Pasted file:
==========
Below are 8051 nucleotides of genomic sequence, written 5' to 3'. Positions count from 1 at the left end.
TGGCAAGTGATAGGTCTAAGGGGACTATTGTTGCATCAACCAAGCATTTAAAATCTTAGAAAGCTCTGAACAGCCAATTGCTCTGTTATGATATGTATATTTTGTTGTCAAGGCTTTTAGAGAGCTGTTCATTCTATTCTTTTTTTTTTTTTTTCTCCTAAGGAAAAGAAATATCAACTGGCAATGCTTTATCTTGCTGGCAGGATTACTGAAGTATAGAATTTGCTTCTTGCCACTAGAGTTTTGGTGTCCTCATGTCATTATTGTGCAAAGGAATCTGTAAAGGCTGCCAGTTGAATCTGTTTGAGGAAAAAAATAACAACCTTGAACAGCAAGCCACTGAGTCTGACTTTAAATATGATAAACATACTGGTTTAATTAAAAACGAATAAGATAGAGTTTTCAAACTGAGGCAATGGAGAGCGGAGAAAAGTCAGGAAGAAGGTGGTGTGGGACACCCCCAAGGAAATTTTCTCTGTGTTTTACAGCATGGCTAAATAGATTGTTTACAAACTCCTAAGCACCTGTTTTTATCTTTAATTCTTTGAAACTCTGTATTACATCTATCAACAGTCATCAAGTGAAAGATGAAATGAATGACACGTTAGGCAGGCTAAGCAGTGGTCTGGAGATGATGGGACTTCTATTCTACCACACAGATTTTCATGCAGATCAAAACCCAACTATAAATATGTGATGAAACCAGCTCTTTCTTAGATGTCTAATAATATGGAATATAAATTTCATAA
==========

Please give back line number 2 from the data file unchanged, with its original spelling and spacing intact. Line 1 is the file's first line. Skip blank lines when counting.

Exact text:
TGGCAAGTGATAGGTCTAAGGGGACTATTGTTGCATCAACCAAGCATTTAAAATCTTAGAAAGCTCTGAACAGCCAATTGCTCTGTTATGATATGTATATTTTGTTGTCAAGGCTTTTAGAGAGCTGTTCATTCTATTCTTTTTTTTTTTTTTTCTCCTAAGGAAAAGAAATATCAACTGGCAATGCTTTATCTTGCTGGCAGGATTACTGAAGTATAGAATTTGCTTCTTGCCACTAGAGTTTTGGTGTCCTCATGTCATTATTGTGCAAAGGAATCTGTAAAGGCTGCCAGTTGAATCTGTTTGAGGAAAAAAATAACAACCTTGAACAGCAAGCCACTGAGTCTGACTTTAAATATGATAAACATACTGGTTTAATTAAAAACGAATAAGATAGAGTTTTCAAACTGAGGCAATGGAGAGCGGAGAAAAGTCAGGAAGAAGGTGGTGTGGGACACCCCCAAGGAAATTTTCTCTGTGTTTTACAGCATGGCTAAATAGATTGTTTACAAACTCCTAAGCACCTGTTTTTATCTTTAATTCTTTGAAACTCTGTATTACATCTATCAACAGTCATCAAGTGAAAGATGAAATGAATGACACGTTAGGCAGGCTAAGCAGTGGTCTGGAGATGATGGGACTTCTATTCTACCACACAGATTTTCATGCAGATCAAAACCCAACTATAAATATGTGATGAAACCAGCTCTTTCTTAGATGTCTAATAATATGGAATATAAATTTCATAA